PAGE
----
U.S. economic chiefs headed Dec.12 to high-profile talks in Beijing bearing the unwanted gift of a record trade deficit and under pressure to come back with more than just words.
New U.S. government data showed the country's trade deficit with China grew 6.1% to a record $24.4 billion in October, representing a whopping 41% of the total U.S. gap of $58.9 billion.
In the run-up to year-end holidays, U.S. retailers and consumers splurged on cheap Chinese goods to drive imports from the Asian powerhouse up to an all-time high of $29.3 billion. That accentuated a headache for the delegation of U.S. economic captains led by Treasury Secretary Henry Paulson, who left Dec. 12 to launch a new strategic dialogue in Beijing on Dec. 14 and Dec. 15.
With the Democrats set to retake control of Congress next month, many want the U.S. administration to get tough over allegations that China distorts its currency rate among other measures to bolster its exports.
Joel Naroff at Naroff Economic Advisors noted that Paulson, Federal Reserve chairman Ben Bernanke and other top officials were in the unenviable position of "toting an ever-widening deficit with them" to Beijing. "It looks as if our deficit with China will be about $240 billion this year, about a 15% increase (on 2005)," he said. "Needless to say, that will create some real pressures to get things done, especially with a not-so-friendly Democratic Congress about to exert its unhappiness."
On Dec. 11, exactly five years after China joined the World Trade Organization, U.S. Trade Representative Susan Schwab issued a hard-hitting annual report that accused China of flouting its market-opening promises. The USTR report to Congress stressed that China appears to be going backwards in some pivotal areas, including in "rampant" piracy of U.S. goods and favoritism towards Chinese industries. Washington prefers dialogue such as this week's strategic talks to resolve trade frictions with Beijing, the USTR report said. But when these efforts fail, the administration "will not hesitate to use the range of tools available, including WTO dispute settlement procedures and the application of U.S. trade laws" to bring China to heel, Schwab warned. Paulson cautioned last week that "the rest of the world is not going to tolerate China taking too long to make the sorts of adjustments in the currency that need to be made."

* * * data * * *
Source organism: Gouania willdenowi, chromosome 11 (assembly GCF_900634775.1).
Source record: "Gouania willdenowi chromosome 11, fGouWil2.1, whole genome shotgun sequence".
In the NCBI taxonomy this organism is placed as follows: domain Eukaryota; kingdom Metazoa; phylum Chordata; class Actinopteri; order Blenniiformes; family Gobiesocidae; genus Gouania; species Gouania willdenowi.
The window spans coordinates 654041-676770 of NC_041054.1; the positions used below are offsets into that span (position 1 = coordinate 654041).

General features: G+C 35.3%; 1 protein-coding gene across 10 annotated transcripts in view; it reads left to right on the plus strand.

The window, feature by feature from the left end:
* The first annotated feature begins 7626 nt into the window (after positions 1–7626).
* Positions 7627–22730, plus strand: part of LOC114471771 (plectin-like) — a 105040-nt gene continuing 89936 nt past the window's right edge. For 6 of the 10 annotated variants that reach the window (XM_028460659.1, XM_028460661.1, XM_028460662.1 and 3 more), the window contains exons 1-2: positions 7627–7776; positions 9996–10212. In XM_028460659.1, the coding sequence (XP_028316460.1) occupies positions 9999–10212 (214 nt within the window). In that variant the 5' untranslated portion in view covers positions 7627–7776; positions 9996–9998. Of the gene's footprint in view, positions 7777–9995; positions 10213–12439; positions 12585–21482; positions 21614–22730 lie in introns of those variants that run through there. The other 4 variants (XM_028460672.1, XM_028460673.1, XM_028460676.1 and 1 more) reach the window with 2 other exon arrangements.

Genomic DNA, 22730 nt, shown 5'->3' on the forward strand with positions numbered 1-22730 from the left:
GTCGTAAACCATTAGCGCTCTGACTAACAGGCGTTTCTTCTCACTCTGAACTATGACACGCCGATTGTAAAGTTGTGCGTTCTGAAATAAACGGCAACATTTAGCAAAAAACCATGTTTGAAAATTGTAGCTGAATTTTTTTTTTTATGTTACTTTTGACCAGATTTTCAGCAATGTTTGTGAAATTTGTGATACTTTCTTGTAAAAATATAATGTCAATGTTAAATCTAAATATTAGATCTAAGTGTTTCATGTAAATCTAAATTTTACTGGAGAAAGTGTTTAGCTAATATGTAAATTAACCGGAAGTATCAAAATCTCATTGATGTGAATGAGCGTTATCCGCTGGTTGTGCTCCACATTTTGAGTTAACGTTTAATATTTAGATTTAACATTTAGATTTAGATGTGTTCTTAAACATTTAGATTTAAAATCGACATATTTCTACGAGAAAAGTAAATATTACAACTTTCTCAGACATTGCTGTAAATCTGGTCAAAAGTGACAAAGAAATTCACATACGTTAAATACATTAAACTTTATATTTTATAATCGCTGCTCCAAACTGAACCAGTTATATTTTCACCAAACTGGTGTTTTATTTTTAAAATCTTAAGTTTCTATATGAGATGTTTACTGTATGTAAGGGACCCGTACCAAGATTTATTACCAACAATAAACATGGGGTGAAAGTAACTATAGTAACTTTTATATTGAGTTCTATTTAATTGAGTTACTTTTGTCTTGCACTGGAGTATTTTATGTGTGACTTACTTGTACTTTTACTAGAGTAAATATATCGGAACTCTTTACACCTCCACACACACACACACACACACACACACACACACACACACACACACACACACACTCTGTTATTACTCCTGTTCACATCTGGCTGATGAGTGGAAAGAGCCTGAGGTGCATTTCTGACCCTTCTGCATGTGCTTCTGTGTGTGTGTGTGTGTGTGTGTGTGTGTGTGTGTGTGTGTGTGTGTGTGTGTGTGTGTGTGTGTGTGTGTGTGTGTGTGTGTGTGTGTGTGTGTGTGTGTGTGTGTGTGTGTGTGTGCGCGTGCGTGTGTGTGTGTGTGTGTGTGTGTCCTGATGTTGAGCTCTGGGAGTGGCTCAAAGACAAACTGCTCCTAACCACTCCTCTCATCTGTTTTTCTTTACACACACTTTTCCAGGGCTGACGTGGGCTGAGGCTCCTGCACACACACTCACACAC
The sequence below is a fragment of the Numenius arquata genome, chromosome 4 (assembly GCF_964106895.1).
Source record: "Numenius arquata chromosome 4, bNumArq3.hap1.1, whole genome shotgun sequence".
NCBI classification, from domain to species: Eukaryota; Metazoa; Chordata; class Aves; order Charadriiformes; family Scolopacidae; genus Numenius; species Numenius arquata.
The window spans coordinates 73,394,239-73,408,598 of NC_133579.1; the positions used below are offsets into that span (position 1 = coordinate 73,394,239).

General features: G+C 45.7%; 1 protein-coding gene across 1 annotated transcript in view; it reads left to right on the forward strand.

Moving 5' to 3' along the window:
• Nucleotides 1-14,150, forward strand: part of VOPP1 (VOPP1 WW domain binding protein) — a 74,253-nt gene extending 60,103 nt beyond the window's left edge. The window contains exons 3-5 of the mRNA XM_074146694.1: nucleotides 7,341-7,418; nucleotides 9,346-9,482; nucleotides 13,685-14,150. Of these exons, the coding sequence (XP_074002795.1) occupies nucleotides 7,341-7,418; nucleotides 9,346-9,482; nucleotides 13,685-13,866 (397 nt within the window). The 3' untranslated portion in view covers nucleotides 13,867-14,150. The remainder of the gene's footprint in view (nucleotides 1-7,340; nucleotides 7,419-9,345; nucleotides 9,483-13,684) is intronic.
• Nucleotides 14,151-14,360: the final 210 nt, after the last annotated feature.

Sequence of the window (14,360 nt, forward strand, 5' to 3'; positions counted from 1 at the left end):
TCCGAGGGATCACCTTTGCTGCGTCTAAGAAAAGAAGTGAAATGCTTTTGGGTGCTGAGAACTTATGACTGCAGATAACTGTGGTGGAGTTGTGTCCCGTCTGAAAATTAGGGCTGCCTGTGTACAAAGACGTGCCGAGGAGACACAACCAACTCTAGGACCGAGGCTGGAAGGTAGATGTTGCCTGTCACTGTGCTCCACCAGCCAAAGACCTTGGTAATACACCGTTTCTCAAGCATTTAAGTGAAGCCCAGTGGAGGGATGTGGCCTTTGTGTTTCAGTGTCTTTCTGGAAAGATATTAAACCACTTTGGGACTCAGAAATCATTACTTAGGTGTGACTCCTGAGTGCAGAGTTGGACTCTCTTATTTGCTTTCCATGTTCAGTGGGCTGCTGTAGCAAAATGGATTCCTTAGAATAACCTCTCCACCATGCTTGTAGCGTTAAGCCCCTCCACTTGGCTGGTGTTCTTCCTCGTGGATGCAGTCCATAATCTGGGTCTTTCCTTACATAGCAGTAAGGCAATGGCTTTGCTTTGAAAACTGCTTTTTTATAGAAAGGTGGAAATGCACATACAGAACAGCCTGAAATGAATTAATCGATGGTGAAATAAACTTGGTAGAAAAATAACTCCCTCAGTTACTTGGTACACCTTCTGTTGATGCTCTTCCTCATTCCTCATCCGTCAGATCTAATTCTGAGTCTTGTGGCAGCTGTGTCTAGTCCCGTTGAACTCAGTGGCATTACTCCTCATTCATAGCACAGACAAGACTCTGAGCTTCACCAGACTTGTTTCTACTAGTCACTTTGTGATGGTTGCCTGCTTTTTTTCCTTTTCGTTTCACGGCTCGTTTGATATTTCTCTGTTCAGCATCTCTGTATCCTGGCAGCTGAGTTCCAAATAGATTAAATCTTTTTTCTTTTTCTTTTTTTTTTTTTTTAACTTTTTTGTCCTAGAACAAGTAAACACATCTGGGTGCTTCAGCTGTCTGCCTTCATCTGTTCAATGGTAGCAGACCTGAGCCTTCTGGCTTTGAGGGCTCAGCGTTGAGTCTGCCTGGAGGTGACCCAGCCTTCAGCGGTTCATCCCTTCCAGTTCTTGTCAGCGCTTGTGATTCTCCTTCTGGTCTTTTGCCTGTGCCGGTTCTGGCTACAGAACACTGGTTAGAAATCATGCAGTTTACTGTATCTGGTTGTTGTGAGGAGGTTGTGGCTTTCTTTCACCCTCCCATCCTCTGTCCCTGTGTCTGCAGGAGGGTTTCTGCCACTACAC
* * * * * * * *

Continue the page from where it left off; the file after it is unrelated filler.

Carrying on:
But with China insisting that the yuan's exchange rate is a "sovereign issue," the U.S. Business and Industry Council fears that Paulson and his team will hear the "same old song" in Beijing. "A fundamental change in U.S. trade policies is urgently needed, including the strongest response to Chinese transgressions," USBIC president Kevin Kearns said.
Copyright Agence France-Presse, 2006